Amelia Boynton Robinson
A Devotional About Preparedness
In the acclaimed movie “Selma”, directed by the extraordinary Ava Duverney, the gifted actress, Lorraine Toussaint, portrays the unshakable civil rights pioneer, Amelia Boynton Robinson having a conversation with the brave Betty Shabazz (and yes, I used many superlatives, because they are well deserved!). In the movie, Boynton Robinson is portrayed as saying, “I know that we are descendants of a mighty people, who gave civilization to the world. People who survived the hulls of slave ships across vast oceans. People who innovate and create and love despite pressures and tortures unimaginable. They are in our bloodstream. Pumping our hearts every second. They’ve prepared you. You are already prepared.” The concept of preparedness is one that daily lingers in my reflections and observations. So when I read a familiar passage from Exodus, the idea of preparedness caught me, yet again.
“Come, I will send you to Pharaoh that you may bring my people, the children of Israel out of Egypt.” But Moses said to God, “Who am I that I should go to Pharaoh and bring the children of Israel out of Egypt?” He said, “But I will be with you, and this shall be the sign for you, that I have sent you: when you have brought the people out of Egypt, you shall serve God on this mountain” (Exodus 3: 9-12 ESV).
A Lesson in “But”
The English Language Arts educator in me first noticed two sentences that began with the contraction “but.” This word sometimes negating the words spoken or written before it signals to readers or listeners that the important part of the sentence is coming up on the other side of the “but.” God told Moses he would send him on a successful mission. Moses negated what God said with his more important question of “Who am I?” God then returns the volley with a “but” of His own, negating Moses’ negation (you’re following me, yes?) and giving us all a lesson in preparedness. I’ve read this passage several times, but it wasn’t until a second or third reading that I noticed that God’s response of “But I will be with you…” didn’t quite answer Moses’ question. I started to think of all the responses He could’ve given Moses instead:
- Moses, you were the baby preserved from death for this very time. You were born for this. Literally. It’s your destiny!
- Moses, you are the man who was raised in the courts of the country I am sending you to topple. You know it inside and out! You are like special ops.
- Moses, you are the one whose zeal for swift justice is well known. You know I saw you handle that Egyptian who was beating the Hebrew? I need a swashbuckler like you to get this job done. You in?
Instead, Yahweh, in so many words, said, “But Moses, you are a man who I am with.” Now, I can’t articulate for sure Moses’ intentions in asking “Who am I that I should go…” but I can tap into my humanity and surmise that Moses could have been seeking validation for why he was needed or called upon. However, Yahweh’s idea of preparedness turned Moses’ question on its head. Instead of validating why He needed Moses, Yahweh needed Moses to validate his need for Yahweh.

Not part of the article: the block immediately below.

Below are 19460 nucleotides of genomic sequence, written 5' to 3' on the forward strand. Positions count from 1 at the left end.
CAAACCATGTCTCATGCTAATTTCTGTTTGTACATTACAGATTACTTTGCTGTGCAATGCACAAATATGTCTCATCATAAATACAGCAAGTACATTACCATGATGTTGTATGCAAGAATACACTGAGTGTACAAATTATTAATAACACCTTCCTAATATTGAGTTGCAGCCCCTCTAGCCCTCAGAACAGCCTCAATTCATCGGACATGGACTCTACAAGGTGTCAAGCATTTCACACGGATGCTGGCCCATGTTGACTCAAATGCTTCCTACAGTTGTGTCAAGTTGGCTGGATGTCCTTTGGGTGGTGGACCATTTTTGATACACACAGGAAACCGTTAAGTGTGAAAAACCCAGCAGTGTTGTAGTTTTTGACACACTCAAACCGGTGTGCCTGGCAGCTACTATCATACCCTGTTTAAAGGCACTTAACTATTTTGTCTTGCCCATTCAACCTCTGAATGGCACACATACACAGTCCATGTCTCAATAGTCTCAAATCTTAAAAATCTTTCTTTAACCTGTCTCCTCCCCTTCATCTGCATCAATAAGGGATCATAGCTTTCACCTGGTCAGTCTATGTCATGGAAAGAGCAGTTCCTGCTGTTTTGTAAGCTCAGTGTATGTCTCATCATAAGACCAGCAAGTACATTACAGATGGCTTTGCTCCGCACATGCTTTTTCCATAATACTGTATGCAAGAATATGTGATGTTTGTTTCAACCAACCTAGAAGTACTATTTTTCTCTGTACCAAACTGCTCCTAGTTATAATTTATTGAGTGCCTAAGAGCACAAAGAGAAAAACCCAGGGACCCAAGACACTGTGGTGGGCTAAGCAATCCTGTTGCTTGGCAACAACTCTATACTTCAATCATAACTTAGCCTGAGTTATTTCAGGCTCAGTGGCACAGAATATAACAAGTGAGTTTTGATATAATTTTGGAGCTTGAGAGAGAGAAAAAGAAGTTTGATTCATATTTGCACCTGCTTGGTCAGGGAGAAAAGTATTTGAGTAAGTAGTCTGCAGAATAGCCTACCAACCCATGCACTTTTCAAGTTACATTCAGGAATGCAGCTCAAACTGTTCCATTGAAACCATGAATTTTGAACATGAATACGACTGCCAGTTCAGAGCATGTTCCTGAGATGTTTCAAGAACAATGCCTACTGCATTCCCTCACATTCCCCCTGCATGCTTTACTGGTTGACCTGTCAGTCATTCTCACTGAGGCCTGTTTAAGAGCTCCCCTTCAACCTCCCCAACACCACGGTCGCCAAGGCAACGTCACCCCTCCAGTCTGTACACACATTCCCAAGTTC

The Truth About Validation
I sometimes seek validation of myself when I should be validating the One who seeks after me! I sometimes muse about my preparedness when I should be meditating on the One who prepares me. I am not suggesting we be willfully unprepared for life’s assignments. I am suggesting that we remember who has assigned us to this life.
God, why have you chosen me?
God says, “I am with you.”
God, why do you think I can carry out this task?
God says, “I will be with you.”
God, why are you not answering my questions?
God says, “My presence is an answer.”
And might I add, that God is not being flippant at all! Whatever He tasks us to do for Him, it is He who fulfills the purpose (Psalm 57:2) and it is He who gives us the energy (Colossians 1:29) to live and love for him day after day. In fact, one of the names of God, Adonai, actually describes God as our loving master who not only gives us tasks but also equips us for them!
We Are Already Prepared
Amelia Boynton Robinson was already prepared for the life of fearless activism that she would lead. She became the first African American woman to run for Congress in the state of Alabama in 1964. She spearheaded and organized the 1965 march in Selma across the Pettus bridge where she suffered a brutal beating, yet she survived and continued to walk in her activist calling. In fact, Boynton Robinson recalls of her childhood that, “We felt like we had to be leaders, because this is what the community expected.” The expectations held of her as a child was a part of her preparation. The expectation Yahweh has of us is a part of our preparation. He expects you to “Trust God from the bottom of your heart; don’t try to figure out everything on your own. Listen for God’s voice in everything you do, everywhere you go; He’s the one who will keep you on track.” (Proverbs 3:5-6 MSG). Emmanuel, God with us, is our preparation. We are already prepared.